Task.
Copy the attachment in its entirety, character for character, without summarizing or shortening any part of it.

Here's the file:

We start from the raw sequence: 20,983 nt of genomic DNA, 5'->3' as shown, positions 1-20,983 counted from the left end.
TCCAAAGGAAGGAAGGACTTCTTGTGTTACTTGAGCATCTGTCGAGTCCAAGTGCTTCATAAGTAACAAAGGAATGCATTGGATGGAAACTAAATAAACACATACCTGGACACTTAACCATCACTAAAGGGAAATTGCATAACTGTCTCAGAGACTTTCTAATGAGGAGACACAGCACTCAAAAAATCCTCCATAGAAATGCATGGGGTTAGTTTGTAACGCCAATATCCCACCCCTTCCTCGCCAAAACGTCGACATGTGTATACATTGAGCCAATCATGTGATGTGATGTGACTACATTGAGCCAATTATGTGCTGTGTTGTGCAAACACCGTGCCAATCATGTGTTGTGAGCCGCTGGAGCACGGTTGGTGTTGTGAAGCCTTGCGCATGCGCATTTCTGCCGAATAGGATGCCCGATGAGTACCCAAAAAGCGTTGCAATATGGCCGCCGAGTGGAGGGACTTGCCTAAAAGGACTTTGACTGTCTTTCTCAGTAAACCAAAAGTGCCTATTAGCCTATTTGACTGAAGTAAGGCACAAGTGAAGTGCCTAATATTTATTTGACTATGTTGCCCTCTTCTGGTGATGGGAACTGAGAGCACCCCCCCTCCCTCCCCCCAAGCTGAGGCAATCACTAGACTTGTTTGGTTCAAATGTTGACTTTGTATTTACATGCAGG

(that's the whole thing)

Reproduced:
We start from the raw sequence: 20,983 nt of genomic DNA, 5'->3' as shown, positions 1-20,983 counted from the left end.
TCCAAAGGAAGGAAGGACTTCTTGTGTTACTTGAGCATCTGTCGAGTCCAAGTGCTTCATAAGTAACAAAGGAATGCATTGGATGGAAACTAAATAAACACATACCTGGACACTTAACCATCACTAAAGGGAAATTGCATAACTGTCTCAGAGACTTTCTAATGAGGAGACACAGCACTCAAAAAATCCTCCATAGAAATGCATGGGGTTAGTTTGTAACGCCAATATCCCACCCCTTCCTCGCCAAAACGTCGACATGTGTATACATTGAGCCAATCATGTGATGTGATGTGACTACATTGAGCCAATTATGTGCTGTGTTGTGCAAACACCGTGCCAATCATGTGTTGTGAGCCGCTGGAGCACGGTTGGTGTTGTGAAGCCTTGCGCATGCGCATTTCTGCCGAATAGGATGCCCGATGAGTACCCAAAAAGCGTTGCAATATGGCCGCCGAGTGGAGGGACTTGCCTAAAAGGACTTTGACTGTCTTTCTCAGTAAACCAAAAGTGCCTATTAGCCTATTTGACTGAAGTAAGGCACAAGTGAAGTGCCTAATATTTATTTGACTATGTTGCCCTCTTCTGGTGATGGGAACTGAGAGCACCCCCCCTCCCTCCCCCCAAGCTGAGGCAATCACTAGACTTGTTTGGTTCAAATGTTGACTTTGTATTTACATGCAGG